Energy reform dominates conversations, state vows to increase internet access: 3 takeaways from Montgomery County Day at the Capitol

The state's electric grid and the entities that oversee it are under scrutiny following the winter storm in February. (Liesbeth Powers/Community Impact Newspaper)
The state's electric grid and the entities that oversee it are under scrutiny following the winter storm in February. (Liesbeth Powers/Community Impact Newspaper)

The state's electric grid and the entities that oversee it are under scrutiny following the winter storm in February. (Liesbeth Powers/Community Impact Newspaper)

The Conroe Lake Conroe Chamber of Commerce hosted a Montgomery County Day at the Capitol on March 2 at the Lone Star Convention Center in Conroe.

Due to the pandemic, the event included virtual speakers, including Lt. Gov. Dan Patrick; state Sen. Brandon Creighton, R-Conroe; state Rep. Will Metcalf, R-Conroe; and Texas Comptroller of Public Accounts Glenn Hegar.

Here are three key takeaways from the event.

State budget better than predicted

Months before the 87th Texas Legislature convened Jan. 12, the state was anticipating a $5 billion-$6 billion shortfall, Creighton said. Now that number hovers at just over $1 billion, and officials are expressing optimism.


“I’m not as concerned about our budget as I was six months ago,” Patrick said.

Part of the reason is consumer spending during the pandemic and sales tax revenue were higher than anticipated, Hegar said.

“Last May and June, as people were spending more time in and around their home doing home improvement projects, they were buying workout equipment and doing outdoor activities, and so ... we had a positive sales tax month last July,” he said. “We didn’t expect to have a positive sales tax month for about a year.”

He added sales tax revenue was not as negative as anticipated, down on average of 5% instead of 10% month to month.

Reforming energy grid a priority in legislative session

There is usually one issue that dominates conversation in every legislative session, and this year it is efforts to reform the state’s electric grid, Patrick said.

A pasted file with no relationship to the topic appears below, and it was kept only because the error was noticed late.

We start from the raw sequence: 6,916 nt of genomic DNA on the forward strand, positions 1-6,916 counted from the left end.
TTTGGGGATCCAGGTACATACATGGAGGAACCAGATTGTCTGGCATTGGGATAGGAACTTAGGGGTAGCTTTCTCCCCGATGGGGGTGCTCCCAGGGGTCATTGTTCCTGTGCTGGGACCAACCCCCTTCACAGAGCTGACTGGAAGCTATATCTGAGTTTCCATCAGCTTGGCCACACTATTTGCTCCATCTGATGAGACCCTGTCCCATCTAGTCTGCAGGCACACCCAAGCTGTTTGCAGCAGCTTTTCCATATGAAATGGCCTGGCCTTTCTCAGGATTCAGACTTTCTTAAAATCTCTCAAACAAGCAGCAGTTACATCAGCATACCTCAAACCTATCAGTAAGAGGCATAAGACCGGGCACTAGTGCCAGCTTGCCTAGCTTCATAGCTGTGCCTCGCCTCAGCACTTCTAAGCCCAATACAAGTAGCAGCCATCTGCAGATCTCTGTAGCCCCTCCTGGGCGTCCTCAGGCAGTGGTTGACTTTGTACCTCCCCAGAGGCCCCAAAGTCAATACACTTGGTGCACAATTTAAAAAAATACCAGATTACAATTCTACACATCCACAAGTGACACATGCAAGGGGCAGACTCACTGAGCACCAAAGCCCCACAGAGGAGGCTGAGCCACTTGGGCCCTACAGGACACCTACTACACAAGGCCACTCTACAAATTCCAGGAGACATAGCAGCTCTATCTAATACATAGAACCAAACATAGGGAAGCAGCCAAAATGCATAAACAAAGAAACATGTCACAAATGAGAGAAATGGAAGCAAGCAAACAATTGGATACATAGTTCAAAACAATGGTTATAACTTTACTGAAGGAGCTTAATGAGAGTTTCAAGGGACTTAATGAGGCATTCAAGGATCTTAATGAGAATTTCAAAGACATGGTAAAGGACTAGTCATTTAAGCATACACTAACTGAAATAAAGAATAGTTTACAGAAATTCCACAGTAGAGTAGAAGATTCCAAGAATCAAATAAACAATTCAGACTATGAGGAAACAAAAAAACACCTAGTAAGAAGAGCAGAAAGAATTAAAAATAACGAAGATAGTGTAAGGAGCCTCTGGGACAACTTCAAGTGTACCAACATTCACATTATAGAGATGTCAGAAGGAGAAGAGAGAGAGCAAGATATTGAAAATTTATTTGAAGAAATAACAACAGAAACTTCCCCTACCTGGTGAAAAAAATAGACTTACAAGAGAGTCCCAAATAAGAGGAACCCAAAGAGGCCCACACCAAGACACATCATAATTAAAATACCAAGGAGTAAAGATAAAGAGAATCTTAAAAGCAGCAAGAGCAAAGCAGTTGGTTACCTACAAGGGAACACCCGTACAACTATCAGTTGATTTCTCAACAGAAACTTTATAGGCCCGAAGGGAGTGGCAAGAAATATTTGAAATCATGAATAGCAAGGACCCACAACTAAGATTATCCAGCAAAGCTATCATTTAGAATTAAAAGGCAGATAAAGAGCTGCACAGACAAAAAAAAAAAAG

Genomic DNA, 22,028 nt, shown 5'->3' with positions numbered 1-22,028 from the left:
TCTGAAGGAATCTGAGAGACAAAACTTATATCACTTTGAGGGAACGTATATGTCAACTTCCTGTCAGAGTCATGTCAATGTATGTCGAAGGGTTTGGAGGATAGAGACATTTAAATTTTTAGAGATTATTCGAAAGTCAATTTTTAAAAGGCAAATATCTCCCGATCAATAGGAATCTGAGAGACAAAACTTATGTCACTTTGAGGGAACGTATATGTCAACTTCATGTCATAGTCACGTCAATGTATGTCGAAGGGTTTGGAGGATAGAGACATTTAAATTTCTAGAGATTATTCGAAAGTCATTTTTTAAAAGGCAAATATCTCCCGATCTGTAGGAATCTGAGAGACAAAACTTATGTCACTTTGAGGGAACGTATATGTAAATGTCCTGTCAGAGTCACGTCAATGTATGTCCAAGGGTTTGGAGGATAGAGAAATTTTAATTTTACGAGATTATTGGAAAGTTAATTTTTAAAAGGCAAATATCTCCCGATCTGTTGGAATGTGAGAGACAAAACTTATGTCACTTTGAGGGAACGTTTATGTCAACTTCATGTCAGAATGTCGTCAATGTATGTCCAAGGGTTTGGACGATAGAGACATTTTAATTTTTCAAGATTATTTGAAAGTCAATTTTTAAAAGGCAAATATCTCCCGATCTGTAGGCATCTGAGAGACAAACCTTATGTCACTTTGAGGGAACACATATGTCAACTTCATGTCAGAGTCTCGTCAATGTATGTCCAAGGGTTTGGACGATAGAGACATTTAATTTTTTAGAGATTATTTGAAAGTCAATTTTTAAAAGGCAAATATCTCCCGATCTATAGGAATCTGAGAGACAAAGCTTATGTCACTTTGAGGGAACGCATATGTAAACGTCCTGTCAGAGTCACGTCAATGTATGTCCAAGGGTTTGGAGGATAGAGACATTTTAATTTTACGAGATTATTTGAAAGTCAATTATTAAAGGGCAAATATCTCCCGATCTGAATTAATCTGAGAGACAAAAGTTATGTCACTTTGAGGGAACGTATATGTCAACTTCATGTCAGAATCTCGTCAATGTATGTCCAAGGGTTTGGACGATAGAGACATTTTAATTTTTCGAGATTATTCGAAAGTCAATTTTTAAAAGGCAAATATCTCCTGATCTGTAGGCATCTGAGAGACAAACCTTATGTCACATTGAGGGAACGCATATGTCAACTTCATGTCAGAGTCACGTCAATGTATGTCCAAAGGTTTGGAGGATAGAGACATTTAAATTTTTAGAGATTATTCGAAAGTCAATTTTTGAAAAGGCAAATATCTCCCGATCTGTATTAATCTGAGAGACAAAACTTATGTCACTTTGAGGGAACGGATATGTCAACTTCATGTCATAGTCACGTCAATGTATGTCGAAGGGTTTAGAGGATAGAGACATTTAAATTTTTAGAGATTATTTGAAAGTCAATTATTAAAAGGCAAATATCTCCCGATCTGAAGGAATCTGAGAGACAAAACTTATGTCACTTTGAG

The winter storm led to millions of Texans to lose power as temperatures dipped below freezing, and officials are calling for reform of the Energy Reliability Council of Texas, the state’s power system operator that covers 90% of Texas. Gov. Greg Abbott has called for an investigation of ERCOT, and hearings are underway in the Senate and the House.

Although most of Montgomery County is serviced by Entergy—which falls outside of the state grid and is managed by the Midcontinent Independent System Operation—Patrick said the scrutiny surrounding ERCOT still affects every Texan.

“What did happen in ERCOT impacts you whether you’re on the grid or not because it impacts 90% of Texas,” he said.

Although most of the scrutiny is focused on ERCOT, Metcalf said discussions with the other 10% of the state will continue.

“ERCOT is 90% of the state of Texas, so that’s why they’re the first in our committee hearings,” he said. “We will definitely be continuing [conversations with Entergy and MISO].”

Officials aim to expand internet access to rural areas

Abbott has prioritized broadband expansion as one of his five emergency items for the 2021 session, as addressed in his State of the State address Feb. 1. Broadband is an internet connection with sufficient speed.

Yet, census data indicates nearly 20% of Texas household do not have it, especially in rural areas, according to a news release from the Texas Comptroller of Public Accounts. The pandemic has pushed this issue to the front of the agenda.

Officials emphasized this need at the Montgomery County Day at the Capitol.

“We’re going to expand broadband access because [of] virtual schools; we need to make sure everyone has access and [for] telemedicine, which became big during COVID[-19],” Patrick said.

Mike Morath, commissioner for the Texas Education Agency, said from the education side, the commission hopes to accomplish this in a three-step approach: Securing as many devices as possible; identifying students who need to be served and then finding a solution to serving them; identifying areas where commercially available internet services are not available, and then finding a way to serve them.

There are several funding opportunities on the table, but the Legislature will ultimately have to establish the framework for the funding, he said.
By Eva Vigh
Eva Vigh joined Community Impact Newspaper in 2018 as a reporter for Spring and Klein. Prior to this position, she covered upstream oil and gas news for a drilling contractors' association.


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